In today’s Tech Briefing, we spoke about steps you can take to help avoid becoming victim to Identity Theft.
While there’s no way to absolutely prevent thieves from stealing your identity, here are some tips you can do to protect yourself:
(tips taken from the Stanford University Department of Public Safety — http://www.stanford.edu/group/SUDPS/safety-report/personal-safety.shtml)
- Destroy private records and statements. Destroy credit card statements, solicitations and other documents that contain any private information. Shred this paperwork using a “cross-cut” shredder so thieves can’t find your data when they rummage through your garbage. Also, don’t leave a paper trail – never leave ATM, credit card or gas station receipts behind.
- Secure your mail. Empty your mailbox quickly, lock it or get a P.O. box so criminals don’t have a chance to steal credit card offers. Never mail outgoing bill payments and checks from an unsecured mailbox, especially at home. They can be stolen from your mailbox and the payee’s name erased with solvents. Mail them from the post office or another secure location.
- Safeguard your Social Security number. Never carry your card with you, or any other card that may have your number, like a health insurance card or school issued ID. Don’t put your number on your checks; your SSN is the primary target for identity thieves because it gives them access to your credit report and bank accounts. There are very few entities that can actually demand your SSN – the Department of Motor Vehicles, for example. Also, SSNs are required for transactions involving taxes, so that means banks, brokerages, employers, and the like also have a legitimate need for your SSN.
- Safeguard your computer. Protect your computer from viruses and spies. Use complicated passwords; frequently update antivirus software and spyware. Surf the Web cautiously. Shop only at trustworthy web sites and be wary of obscure sites or any site you’ve never used before.
- Know who you’re dealing with. Whenever you are contacted, either by phone or email, by individuals identifying themselves as banks, credit card or e-commerce companies and asked for private identity or financial information, do not respond. Legitimate companies do not contact you and ask you to provide personal data such as PINs, user names and passwords or bank account information over the phone or Internet. If you think the request is legitimate, contact the company yourself by calling customer service using the number on your account statement or in the telephone book and confirm what you were told before revealing any of your personal data.
- Take your name off marketers’ hit lists. In addition to the national Do Not Call Registry (1-888-382-1222 or https://www.donotcall.gov), you also can reduce credit card solicitations for five years by contacting an opt-out service run by the three major credit bureaus: (888) 5-OPT OUT or https://www.optoutprescreen.com. You’ll need to provide your Social Security number as an identifier.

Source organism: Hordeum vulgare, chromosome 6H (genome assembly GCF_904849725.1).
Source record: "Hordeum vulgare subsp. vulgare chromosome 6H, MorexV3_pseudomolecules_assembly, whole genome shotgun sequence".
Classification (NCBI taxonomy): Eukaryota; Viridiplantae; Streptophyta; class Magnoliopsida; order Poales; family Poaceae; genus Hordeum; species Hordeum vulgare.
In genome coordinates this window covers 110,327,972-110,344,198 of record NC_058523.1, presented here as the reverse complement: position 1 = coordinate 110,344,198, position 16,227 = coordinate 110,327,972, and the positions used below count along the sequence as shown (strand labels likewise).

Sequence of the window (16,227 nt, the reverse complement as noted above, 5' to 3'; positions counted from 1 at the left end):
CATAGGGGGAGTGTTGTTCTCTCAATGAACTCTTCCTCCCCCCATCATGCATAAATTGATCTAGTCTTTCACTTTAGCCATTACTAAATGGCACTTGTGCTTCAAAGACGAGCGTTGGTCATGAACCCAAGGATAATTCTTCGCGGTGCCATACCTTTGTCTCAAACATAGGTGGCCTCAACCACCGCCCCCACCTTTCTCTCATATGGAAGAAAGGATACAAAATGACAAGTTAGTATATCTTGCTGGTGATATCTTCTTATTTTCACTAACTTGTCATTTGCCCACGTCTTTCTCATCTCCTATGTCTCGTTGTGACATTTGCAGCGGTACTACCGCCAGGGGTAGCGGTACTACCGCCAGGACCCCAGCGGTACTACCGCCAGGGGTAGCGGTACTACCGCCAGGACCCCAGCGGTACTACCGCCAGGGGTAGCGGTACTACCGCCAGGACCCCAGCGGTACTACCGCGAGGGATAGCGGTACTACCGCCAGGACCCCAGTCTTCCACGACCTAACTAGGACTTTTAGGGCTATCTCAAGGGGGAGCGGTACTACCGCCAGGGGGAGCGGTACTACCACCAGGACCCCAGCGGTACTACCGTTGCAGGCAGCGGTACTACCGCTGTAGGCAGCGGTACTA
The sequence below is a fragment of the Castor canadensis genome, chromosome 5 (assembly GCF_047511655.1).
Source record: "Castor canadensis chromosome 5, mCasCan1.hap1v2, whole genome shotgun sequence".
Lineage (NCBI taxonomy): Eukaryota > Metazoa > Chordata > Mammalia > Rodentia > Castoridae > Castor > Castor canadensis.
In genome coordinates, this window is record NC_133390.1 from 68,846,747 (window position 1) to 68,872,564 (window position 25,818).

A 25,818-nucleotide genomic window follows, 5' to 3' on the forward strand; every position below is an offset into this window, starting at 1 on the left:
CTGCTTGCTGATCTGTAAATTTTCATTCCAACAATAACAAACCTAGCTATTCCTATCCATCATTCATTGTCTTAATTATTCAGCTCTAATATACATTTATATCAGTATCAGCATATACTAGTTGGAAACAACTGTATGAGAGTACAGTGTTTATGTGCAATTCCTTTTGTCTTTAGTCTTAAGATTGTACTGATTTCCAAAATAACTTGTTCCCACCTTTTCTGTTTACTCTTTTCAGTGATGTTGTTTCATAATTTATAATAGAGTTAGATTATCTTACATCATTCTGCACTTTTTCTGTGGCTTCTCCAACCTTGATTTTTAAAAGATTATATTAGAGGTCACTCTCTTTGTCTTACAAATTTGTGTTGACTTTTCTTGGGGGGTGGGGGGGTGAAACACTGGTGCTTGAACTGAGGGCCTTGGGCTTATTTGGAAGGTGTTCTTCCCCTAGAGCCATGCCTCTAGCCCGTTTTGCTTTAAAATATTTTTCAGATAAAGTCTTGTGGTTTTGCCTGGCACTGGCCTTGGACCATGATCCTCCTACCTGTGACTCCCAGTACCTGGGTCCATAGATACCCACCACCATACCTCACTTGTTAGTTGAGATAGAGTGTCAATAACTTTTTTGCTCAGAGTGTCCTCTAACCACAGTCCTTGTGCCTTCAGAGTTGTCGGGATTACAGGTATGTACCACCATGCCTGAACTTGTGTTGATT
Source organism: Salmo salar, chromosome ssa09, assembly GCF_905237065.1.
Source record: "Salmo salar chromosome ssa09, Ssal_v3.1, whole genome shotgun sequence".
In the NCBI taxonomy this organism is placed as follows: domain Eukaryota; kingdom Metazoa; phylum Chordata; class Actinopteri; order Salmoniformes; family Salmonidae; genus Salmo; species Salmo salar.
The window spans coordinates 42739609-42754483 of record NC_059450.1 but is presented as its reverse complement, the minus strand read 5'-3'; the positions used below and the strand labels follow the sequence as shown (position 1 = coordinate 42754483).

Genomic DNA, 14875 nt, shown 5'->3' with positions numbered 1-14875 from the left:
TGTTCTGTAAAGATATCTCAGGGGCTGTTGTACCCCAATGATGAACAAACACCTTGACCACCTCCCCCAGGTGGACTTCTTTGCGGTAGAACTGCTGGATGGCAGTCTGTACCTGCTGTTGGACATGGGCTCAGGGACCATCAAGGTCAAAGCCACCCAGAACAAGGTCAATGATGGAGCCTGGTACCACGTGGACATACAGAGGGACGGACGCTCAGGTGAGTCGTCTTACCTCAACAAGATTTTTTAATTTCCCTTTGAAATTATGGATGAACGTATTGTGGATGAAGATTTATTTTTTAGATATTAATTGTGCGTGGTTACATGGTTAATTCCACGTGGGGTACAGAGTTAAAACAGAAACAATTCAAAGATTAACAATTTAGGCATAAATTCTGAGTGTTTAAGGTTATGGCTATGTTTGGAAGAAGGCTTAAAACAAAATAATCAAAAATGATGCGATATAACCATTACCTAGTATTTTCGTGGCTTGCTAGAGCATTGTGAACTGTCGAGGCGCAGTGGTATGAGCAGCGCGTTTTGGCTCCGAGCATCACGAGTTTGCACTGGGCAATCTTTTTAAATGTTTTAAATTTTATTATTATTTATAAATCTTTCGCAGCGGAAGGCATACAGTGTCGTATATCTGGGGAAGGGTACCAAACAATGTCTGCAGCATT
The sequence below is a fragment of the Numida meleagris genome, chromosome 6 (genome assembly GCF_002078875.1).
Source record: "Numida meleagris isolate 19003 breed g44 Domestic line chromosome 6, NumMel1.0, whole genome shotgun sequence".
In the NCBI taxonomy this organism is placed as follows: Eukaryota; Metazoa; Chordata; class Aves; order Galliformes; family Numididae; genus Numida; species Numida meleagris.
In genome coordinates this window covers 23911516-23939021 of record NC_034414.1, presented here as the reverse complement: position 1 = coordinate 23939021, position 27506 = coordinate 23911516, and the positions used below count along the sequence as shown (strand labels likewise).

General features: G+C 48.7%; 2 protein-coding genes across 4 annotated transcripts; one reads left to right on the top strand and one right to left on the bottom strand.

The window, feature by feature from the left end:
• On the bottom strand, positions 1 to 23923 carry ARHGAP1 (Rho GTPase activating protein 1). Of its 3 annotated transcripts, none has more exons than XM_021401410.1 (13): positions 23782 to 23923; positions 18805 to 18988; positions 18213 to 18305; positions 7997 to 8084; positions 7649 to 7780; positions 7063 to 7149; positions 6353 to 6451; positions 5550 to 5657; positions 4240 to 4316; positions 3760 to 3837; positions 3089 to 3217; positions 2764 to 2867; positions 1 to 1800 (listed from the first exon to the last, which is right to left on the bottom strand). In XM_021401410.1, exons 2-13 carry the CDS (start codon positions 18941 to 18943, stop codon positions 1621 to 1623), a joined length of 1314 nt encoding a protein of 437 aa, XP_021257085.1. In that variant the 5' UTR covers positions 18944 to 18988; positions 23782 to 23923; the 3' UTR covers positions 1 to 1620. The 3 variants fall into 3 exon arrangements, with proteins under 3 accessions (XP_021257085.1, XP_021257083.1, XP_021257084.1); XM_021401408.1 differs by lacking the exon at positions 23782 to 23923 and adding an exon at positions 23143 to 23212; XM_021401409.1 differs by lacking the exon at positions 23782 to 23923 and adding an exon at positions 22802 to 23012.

- Monitor your credit report. Each year, obtain and thoroughly review your credit report from the three major credit bureaus, Equifax, Experian and TransUnion (now available annually for free by calling 877-322-8228 or at https://www.annualcreditreport.com) to look for suspicious activity. If you spot something, alert your card company or the creditor immediately.
- Review your bank and credit card statements carefully. Look for unauthorized charges or withdrawals and report them immediately. Make sure you recognize the merchants, locations and purchases listed before paying the bill. If you don’t need or use department-store or bank-issued credit cards, consider closing the accounts.
- Be aware of how ID thieves can get your information. They get information:
- From businesses or other institutions by stealing records, bribing employees with access to records, hacking into computers, or rummaging through trash.
- By posing as a landlord, employer, or someone else who may have a legal right to the information.
- By stealing credit and debit card numbers as your card is processed by using a special information storage device in a practice known as “skimming.”
- By stealing wallets and purses containing identification and credit or bank cards.
- By stealing mail, including bank and credit card statements, pre-approved credit offers, new checks, or tax information.
- By completing a “change of address form” to divert your mail to another location.